Results: three hundred thirty-four subjects were included. Strokes represented 46.11% of neurological disease in hospitalization, epileptic disease 21, 26%, headaches 9.58%, neuro-infectious disease 7.49%, alcohol withdrawal 5.39%, neuromuscular disease 4.19%, tumor pathologies 3.59% and others neurological diseases 2, 40%. No variation in the disease was seen during the study periods (p=0.26). 83.12% of subjects with stroke were hypertensive and 94.53% were untreated or irregularly treated. Fifty-two percent (n=13) of infectious pathologies were neurological complications of tuberculosis, 2 of which were with co-infection with HIV. A change in the profile of neurological pathologies was noted compared to the data carried out in the same department in the 90s with an increase in strokes, neurological complications of tuberculosis, and HIV, and a decrease in neuropathy.


Conclusion: an adaptation of preventive measures is necessary given this change in the neurological disease profile in our country.



Introduction    Down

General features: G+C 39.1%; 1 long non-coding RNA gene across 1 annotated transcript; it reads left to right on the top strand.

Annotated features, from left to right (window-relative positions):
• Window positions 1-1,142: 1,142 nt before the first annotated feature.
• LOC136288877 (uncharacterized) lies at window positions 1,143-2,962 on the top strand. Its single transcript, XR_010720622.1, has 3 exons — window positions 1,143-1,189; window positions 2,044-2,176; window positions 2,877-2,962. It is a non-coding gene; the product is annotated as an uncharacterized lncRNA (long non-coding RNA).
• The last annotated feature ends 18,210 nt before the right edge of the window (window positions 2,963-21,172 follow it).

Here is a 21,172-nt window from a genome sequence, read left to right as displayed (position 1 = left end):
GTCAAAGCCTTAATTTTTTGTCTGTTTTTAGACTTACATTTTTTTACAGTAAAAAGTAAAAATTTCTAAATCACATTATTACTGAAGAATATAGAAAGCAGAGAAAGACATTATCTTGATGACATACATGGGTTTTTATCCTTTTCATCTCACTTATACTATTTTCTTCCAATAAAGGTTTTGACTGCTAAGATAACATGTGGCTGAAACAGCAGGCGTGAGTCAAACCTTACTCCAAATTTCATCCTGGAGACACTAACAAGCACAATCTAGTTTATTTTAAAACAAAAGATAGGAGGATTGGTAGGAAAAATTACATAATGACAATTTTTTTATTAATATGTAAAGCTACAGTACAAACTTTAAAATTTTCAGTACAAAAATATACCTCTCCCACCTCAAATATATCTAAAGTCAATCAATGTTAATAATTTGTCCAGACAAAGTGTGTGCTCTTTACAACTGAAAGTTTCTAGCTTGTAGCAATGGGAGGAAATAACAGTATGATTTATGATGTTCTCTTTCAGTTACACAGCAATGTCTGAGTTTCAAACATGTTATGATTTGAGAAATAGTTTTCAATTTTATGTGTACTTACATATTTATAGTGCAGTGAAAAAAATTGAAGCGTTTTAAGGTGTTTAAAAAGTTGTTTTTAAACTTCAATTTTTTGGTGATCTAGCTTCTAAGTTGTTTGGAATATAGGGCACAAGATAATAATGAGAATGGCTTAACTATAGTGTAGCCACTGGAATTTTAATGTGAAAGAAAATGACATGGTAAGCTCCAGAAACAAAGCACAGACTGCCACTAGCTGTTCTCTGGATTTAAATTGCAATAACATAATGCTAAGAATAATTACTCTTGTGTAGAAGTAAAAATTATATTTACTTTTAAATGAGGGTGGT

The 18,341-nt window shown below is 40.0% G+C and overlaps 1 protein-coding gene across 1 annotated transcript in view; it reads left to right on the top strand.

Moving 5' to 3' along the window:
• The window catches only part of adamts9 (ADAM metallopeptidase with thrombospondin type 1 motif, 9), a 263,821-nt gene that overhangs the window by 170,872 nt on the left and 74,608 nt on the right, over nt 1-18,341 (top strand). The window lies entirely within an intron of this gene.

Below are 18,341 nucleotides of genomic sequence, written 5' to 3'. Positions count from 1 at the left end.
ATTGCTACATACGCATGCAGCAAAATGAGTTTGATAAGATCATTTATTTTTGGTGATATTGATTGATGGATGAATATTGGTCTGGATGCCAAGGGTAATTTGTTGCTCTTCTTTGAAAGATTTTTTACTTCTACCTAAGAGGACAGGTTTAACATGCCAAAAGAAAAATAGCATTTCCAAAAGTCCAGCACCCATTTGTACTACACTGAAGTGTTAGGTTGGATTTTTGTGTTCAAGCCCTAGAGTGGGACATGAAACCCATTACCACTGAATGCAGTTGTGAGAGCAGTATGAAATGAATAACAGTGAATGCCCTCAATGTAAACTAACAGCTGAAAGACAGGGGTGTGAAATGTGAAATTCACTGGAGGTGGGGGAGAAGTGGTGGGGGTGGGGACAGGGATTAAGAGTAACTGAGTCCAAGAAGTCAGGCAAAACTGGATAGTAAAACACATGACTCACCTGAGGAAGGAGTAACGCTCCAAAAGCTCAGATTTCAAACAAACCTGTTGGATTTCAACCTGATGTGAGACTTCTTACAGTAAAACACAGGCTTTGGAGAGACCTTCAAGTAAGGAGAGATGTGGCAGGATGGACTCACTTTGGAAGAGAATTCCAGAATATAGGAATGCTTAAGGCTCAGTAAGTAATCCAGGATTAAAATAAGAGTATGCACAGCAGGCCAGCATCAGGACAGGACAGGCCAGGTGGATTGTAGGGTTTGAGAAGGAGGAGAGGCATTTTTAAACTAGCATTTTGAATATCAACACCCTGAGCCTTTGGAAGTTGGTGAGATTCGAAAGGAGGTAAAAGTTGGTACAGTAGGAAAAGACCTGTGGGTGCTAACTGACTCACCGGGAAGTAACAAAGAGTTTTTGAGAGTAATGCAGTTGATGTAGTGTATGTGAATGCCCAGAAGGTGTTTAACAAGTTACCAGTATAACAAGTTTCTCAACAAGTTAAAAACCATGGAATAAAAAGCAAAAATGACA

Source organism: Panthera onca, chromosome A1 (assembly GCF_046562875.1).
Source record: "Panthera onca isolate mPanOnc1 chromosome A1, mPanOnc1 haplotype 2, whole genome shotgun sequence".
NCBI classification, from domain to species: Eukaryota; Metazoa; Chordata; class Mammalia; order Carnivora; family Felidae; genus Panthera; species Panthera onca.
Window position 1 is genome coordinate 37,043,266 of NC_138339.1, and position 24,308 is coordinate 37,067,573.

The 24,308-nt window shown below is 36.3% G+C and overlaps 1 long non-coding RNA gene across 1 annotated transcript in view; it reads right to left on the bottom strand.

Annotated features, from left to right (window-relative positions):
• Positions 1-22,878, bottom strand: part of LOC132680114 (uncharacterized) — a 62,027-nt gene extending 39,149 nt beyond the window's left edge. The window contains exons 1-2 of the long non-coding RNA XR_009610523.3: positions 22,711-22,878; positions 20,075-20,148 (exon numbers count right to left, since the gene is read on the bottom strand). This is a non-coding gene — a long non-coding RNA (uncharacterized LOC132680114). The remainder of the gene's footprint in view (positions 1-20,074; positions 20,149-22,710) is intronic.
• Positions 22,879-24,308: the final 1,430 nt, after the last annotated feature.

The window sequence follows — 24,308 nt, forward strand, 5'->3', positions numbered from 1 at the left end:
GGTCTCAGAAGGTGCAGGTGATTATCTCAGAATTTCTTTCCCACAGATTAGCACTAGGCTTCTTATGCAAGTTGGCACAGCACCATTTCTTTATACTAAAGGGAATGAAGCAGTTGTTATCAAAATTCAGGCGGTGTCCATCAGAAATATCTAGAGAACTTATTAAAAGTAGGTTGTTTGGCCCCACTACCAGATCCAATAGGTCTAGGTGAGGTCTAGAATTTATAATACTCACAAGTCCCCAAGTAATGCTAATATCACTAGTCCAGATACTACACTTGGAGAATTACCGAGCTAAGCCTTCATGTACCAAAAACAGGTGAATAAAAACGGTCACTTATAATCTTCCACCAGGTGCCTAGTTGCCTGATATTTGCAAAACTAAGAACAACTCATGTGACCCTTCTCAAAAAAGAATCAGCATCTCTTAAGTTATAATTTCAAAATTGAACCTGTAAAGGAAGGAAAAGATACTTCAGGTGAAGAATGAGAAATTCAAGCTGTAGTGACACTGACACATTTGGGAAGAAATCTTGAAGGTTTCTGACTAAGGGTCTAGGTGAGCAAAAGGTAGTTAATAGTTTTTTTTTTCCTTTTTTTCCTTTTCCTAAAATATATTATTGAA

Deaths and disabilities related to neurological disease increased in the past decade [1]. In Africa, this increase in morbidity and mortality is associated with changing disease patterns, such as increased strokes and HIV-related complications [1-4]. In Madagascar, an increase in stroke mortality was reported and became the first cause of death reported in our population [5]. In western Madagascar in the neurological department, the main causes of neurological disease in order of frequency were epilepsy, stroke, central nervous system infections, and neuropathies in the 1990s [6]. The most recent study on neurological pathologies in the locality was carried out in a primary health center that did not allow the comparison and evaluation of the evolution of neurological disease [7]. Our aim in this research was to characterize the neurological conditions that are observed in the neurological department and to ascertain how these have evolved in comparison to earlier data.